In a word, the other half lives very well. Very, very well.
Invited with others to take a brokers’ tour of “luxe” properties in Tribeca and SoHo, I couldn’t resist having a look at them and posting photographs of some of them.
They were priced for as little as $12.95 million to — get this — $45 million, and I have to say that they pretty much measured up to my expectations for lavish, stylish and spacious places to live. They should!
I confess with more than a touch of envy that perhaps such lofts also enable their owners to lord it over those whose abodes cost them a mere few millions — “envy” being key.
I visited lofts with kitchens the size of Cleveland, terraces as inviting as Central Park on a weekday in spring (or this February) and room proportions that stretched nearly into infinity.
Okay, I’m exaggerating, just a little. But I was struck, unsurprisingly, by how b-i-i-g they were, varying from 3,500 to 11,000 square feet. (You read that right.)
Unlike many lofts with windows at two ends, most of the ones I saw that day provided tons of sunlight, extraordinarily high-end kitchens meant more for catering than snacking, and costly finishes that defy those in the homes of families with even hundreds of thousands of dollars in annual income.
I saw places that variously had a staircase of floating glass like those in Apple stores, a dwellings on as many as six floors, one with a lap pool on one of its terraces, rain showers, soaking tubs, a long table sunk close to the floor and able to rise so diners can slide onto a ledge, outdoor rooms with barbecues and full kitchens, private elevators, incomparable baths, exposed brick galore and striking details that evoked the past.
There’s not nearly enough space here to describe all of the properties. Since I imagine you are dying to know about the most expensive one, I’ll describe more fully the owner’s triplex in an 1862 limestone building. The $45 million price tag is for the whole structure and its triplex.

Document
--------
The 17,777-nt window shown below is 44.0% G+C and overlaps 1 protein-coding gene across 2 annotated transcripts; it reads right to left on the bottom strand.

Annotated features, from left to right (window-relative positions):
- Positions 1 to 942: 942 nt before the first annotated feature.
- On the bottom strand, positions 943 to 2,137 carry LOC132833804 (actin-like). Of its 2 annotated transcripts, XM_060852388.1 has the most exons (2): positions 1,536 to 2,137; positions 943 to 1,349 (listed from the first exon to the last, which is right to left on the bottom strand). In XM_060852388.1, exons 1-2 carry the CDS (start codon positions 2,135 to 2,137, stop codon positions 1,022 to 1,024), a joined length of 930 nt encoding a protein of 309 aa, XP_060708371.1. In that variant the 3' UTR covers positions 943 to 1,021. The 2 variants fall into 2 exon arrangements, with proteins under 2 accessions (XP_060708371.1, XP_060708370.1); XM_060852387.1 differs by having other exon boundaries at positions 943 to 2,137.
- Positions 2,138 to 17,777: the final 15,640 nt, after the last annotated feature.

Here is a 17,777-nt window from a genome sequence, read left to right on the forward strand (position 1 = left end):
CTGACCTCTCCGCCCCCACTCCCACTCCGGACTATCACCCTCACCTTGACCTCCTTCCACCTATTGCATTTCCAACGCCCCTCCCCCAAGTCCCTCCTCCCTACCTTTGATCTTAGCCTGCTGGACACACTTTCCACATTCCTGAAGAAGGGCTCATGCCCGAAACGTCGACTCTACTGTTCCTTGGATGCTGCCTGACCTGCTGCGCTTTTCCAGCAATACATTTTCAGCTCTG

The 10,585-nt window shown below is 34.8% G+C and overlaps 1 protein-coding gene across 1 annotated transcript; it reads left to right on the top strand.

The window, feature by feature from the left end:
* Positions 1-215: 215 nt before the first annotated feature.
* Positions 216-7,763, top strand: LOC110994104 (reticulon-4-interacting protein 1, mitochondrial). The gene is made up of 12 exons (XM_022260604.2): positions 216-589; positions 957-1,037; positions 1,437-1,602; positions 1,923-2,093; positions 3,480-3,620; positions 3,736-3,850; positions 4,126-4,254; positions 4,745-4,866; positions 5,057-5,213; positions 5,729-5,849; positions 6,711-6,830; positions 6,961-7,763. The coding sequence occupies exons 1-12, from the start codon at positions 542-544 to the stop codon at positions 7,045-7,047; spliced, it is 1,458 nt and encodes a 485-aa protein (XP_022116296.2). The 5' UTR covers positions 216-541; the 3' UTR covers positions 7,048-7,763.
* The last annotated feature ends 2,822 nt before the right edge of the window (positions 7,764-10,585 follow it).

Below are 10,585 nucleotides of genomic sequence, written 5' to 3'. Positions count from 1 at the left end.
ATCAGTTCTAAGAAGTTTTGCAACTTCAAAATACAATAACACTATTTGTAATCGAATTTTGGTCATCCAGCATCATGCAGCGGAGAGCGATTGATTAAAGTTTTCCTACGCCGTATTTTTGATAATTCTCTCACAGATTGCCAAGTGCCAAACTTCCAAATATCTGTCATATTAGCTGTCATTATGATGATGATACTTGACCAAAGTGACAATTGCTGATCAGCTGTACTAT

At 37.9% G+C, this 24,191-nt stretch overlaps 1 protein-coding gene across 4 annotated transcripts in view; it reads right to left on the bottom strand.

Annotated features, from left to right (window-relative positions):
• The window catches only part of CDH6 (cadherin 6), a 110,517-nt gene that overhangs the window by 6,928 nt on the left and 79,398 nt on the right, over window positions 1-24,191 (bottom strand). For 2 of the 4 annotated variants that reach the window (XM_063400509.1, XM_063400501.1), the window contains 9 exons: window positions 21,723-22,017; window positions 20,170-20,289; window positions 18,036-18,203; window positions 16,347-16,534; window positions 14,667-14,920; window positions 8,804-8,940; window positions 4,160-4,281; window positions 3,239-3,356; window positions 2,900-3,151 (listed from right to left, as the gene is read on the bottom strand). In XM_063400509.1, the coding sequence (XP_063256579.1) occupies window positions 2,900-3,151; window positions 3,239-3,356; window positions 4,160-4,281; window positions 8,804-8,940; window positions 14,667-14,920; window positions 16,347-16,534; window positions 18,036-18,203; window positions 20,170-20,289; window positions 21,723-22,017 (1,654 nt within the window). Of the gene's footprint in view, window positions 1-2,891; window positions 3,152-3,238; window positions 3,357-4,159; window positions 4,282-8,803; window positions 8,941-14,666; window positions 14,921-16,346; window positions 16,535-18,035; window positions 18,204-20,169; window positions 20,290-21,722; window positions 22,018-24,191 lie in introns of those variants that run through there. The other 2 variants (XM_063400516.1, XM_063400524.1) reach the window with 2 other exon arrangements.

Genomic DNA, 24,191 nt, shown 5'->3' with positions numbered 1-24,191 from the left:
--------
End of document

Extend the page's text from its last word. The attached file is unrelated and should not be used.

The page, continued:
The building contains 23,000 square feet, not including a private 2,150-sf basement gym and half-basketball court or the 2,775 square feet of outdoor space. Its mechanical systems and elevator are new.
The purchase also covers three rental apartments plus commercial space. (Of the gross 23,000 square feet above grade, just under 20,000 are usable.)
Real estate taxes are more than $165,000 a year.
I would love to show photos of that unit; unfortunately, I was not given permission to do so. Those on the Web site are proprietary. But let me tell you about the owner’s eight-bedroom, 10-bath loft loaded with character on the top three floors:
- Ceilings range in height from 12 to 17 feet;
- A nearly $2 million glass staircase fairly floats through a light-filled atrium that runs through the center;
- There are skylights so huge that they make mockery of the term used elsewhere;
- The kitchen is gigantic, including not one 48-inch Sub-Zero refrigerator, but two;
- Paving stones, sinks and a fountain on the roof were salvaged from MOMA’s original sculpture garden;
- Heart of pine moldings were milled from the building’s old beams;
- Most of the plank flooring also is heart of pine and original to the building, with each board having been lifted, planed smooth and reset prior to staining;
- Radiators were imported from Italy;
- Bath fixtures are Waterworks;
- There is a complete security system with roof sensors;
- Architecture and interior design are nothing short of flawless.
This pristine Tribeca property, a former shoe store that is a couple blocks north of Chambers Street and just east of W. Broadway, first went on the market in November 2010.
The theory clearly is that somewhere out there is the right buyer, one who will appreciate its value in its manifold dimensions. Whether the value really amounts to $45 million is hard to say, though the market does seem to be making a point: The triplex/building has been available since November of 2010.
Now, you have the option of renting the top three floors for only $100,000 a month.
If I had some loose change, I know that I, for one, wouldn’t hesitate to make a purchase offer somewhat closer to my means and unfathomable leagues below the asking price.
Tomorrow: Starr’s last stand
To take your own bite out of the Big Apple, search for your new home here.
Licensed Associate Real Estate Broker
Senior Vice President
Charles Rutenberg Realty
127 E. 56th Street
New York, NY 10022